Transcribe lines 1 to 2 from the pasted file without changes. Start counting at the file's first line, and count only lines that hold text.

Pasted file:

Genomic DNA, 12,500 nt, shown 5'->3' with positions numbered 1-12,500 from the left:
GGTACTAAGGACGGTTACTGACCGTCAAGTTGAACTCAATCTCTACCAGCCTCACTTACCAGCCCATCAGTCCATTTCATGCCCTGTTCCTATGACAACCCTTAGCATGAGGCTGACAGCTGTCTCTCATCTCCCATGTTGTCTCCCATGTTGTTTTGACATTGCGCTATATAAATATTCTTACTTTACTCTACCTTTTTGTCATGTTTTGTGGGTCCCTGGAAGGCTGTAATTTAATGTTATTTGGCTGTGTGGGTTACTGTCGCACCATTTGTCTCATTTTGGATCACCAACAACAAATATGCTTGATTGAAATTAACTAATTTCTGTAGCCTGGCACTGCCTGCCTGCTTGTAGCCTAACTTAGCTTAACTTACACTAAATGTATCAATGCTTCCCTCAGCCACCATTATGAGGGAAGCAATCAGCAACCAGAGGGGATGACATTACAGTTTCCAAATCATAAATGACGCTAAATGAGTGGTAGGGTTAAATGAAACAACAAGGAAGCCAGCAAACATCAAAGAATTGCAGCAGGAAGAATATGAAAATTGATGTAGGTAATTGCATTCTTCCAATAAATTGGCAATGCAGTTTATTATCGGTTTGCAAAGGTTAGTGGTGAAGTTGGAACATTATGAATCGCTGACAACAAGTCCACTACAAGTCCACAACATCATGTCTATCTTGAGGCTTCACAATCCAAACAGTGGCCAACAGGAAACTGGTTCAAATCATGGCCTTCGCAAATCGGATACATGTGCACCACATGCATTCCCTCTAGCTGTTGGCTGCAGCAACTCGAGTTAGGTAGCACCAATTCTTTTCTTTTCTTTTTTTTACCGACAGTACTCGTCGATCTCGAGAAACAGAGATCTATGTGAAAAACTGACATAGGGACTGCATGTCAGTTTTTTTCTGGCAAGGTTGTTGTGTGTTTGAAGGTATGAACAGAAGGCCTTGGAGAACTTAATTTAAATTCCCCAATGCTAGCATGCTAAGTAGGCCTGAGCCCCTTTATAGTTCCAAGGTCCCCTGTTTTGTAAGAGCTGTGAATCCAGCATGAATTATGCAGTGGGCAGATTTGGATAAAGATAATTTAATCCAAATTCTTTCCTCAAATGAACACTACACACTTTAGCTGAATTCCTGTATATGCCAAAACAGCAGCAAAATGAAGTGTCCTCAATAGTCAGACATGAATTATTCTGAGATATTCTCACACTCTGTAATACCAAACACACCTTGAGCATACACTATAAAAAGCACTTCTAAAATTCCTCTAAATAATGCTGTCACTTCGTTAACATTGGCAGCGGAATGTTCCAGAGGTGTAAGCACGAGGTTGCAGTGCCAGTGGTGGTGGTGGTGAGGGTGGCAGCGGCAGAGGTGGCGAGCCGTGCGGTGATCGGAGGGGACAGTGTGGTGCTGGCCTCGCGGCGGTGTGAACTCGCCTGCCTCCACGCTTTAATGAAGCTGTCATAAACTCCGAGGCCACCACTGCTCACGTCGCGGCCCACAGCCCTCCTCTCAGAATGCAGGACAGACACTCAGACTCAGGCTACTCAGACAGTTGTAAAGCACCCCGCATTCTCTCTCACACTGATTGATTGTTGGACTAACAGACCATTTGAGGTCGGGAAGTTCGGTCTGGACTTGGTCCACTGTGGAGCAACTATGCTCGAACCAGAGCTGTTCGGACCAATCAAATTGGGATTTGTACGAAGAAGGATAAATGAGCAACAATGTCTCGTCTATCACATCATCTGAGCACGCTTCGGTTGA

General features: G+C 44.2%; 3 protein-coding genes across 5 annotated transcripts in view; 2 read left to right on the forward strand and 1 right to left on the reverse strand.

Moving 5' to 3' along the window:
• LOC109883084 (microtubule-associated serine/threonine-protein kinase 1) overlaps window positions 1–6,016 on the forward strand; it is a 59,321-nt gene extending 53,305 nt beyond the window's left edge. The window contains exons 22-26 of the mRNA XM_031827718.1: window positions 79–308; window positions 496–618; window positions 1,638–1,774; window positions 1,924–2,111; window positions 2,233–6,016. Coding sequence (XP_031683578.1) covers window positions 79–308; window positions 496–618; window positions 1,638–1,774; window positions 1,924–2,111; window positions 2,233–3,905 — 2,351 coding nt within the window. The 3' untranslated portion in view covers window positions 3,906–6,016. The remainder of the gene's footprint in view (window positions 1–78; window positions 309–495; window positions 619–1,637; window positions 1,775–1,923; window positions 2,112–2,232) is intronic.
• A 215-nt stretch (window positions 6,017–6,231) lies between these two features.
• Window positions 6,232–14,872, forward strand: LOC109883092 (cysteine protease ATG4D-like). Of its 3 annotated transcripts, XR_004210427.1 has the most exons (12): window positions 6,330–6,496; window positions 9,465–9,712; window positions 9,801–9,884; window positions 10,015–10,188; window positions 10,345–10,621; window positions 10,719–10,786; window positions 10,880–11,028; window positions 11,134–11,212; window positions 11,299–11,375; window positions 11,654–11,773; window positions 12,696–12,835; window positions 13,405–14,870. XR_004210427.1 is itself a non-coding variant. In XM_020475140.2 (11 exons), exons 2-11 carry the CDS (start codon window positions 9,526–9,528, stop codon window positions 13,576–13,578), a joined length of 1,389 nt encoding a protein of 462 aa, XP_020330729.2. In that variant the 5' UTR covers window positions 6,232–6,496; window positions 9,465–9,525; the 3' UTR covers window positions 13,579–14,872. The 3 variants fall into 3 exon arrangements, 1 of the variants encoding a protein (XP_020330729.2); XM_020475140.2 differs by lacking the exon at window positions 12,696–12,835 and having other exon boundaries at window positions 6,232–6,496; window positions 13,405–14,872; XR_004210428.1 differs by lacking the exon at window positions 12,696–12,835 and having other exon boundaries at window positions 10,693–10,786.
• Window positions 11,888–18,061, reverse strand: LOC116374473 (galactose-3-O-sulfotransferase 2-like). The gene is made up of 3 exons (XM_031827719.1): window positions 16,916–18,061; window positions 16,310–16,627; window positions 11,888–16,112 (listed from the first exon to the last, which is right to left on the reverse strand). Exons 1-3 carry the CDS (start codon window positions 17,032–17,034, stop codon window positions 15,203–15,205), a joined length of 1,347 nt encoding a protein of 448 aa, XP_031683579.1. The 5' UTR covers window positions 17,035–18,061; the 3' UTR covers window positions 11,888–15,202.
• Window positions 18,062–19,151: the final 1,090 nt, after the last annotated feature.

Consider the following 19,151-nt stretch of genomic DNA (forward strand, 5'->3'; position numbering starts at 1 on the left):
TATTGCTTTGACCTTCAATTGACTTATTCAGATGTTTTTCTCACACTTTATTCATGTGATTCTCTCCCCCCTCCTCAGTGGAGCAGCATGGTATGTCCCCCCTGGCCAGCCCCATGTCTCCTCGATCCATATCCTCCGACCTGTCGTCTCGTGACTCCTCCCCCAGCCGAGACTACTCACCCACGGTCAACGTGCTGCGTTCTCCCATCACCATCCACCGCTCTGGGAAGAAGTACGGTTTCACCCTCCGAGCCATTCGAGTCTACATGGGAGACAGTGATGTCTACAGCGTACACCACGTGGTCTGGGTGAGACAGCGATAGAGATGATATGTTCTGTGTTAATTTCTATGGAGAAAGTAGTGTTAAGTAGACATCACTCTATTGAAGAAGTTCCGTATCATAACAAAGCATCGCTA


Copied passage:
Genomic DNA, 12,500 nt, shown 5'->3' with positions numbered 1-12,500 from the left:
GGTACTAAGGACGGTTACTGACCGTCAAGTTGAACTCAATCTCTACCAGCCTCACTTACCAGCCCATCAGTCCATTTCATGCCCTGTTCCTATGACAACCCTTAGCATGAGGCTGACAGCTGTCTCTCATCTCCCATGTTGTCTCCCATGTTGTTTTGACATTGCGCTATATAAATATTCTTACTTTACTCTACCTTTTTGTCATGTTTTGTGGGTCCCTGGAAGGCTGTAATTTAATGTTATTTGGCTGTGTGGGTTACTGTCGCACCATTTGTCTCATTTTGGATCACCAACAACAAATATGCTTGATTGAAATTAACTAATTTCTGTAGCCTGGCACTGCCTGCCTGCTTGTAGCCTAACTTAGCTTAACTTACACTAAATGTATCAATGCTTCCCTCAGCCACCATTATGAGGGAAGCAATCAGCAACCAGAGGGGATGACATTACAGTTTCCAAATCATAAATGACGCTAAATGAGTGGTAGGGTTAAATGAAACAACAAGGAAGCCAGCAAACATCAAAGAATTGCAGCAGGAAGAATATGAAAATTGATGTAGGTAATTGCATTCTTCCAATAAATTGGCAATGCAGTTTATTATCGGTTTGCAAAGGTTAGTGGTGAAGTTGGAACATTATGAATCGCTGACAACAAGTCCACTACAAGTCCACAACATCATGTCTATCTTGAGGCTTCACAATCCAAACAGTGGCCAACAGGAAACTGGTTCAAATCATGGCCTTCGCAAATCGGATACATGTGCACCACATGCATTCCCTCTAGCTGTTGGCTGCAGCAACTCGAGTTAGGTAGCACCAATTCTTTTCTTTTCTTTTTTTTACCGACAGTACTCGTCGATCTCGAGAAACAGAGATCTATGTGAAAAACTGACATAGGGACTGCATGTCAGTTTTTTTCTGGCAAGGTTGTTGTGTGTTTGAAGGTATGAACAGAAGGCCTTGGAGAACTTAATTTAAATTCCCCAATGCTAGCATGCTAAGTAGGCCTGAGCCCCTTTATAGTTCCAAGGTCCCCTGTTTTGTAAGAGCTGTGAATCCAGCATGAATTATGCAGTGGGCAGATTTGGATAAAGATAATTTAATCCAAATTCTTTCCTCAAATGAACACTACACACTTTAGCTGAATTCCTGTATATGCCAAAACAGCAGCAAAATGAAGTGTCCTCAATAGTCAGACATGAATTATTCTGAGATATTCTCACACTCTGTAATACCAAACACACCTTGAGCATACACTATAAAAAGCACTTCTAAAATTCCTCTAAATAATGCTGTCACTTCGTTAACATTGGCAGCGGAATGTTCCAGAGGTGTAAGCACGAGGTTGCAGTGCCAGTGGTGGTGGTGGTGAGGGTGGCAGCGGCAGAGGTGGCGAGCCGTGCGGTGATCGGAGGGGACAGTGTGGTGCTGGCCTCGCGGCGGTGTGAACTCGCCTGCCTCCACGCTTTAATGAAGCTGTCATAAACTCCGAGGCCACCACTGCTCACGTCGCGGCCCACAGCCCTCCTCTCAGAATGCAGGACAGACACTCAGACTCAGGCTACTCAGACAGTTGTAAAGCACCCCGCATTCTCTCTCACACTGATTGATTGTTGGACTAACAGACCATTTGAGGTCGGGAAGTTCGGTCTGGACTTGGTCCACTGTGGAGCAACTATGCTCGAACCAGAGCTGTTCGGACCAATCAAATTGGGATTTGTACGAAGAAGGATAAATGAGCAACAATGTCTCGTCTATCACATCATCTGAGCACGCTTCGGTTGA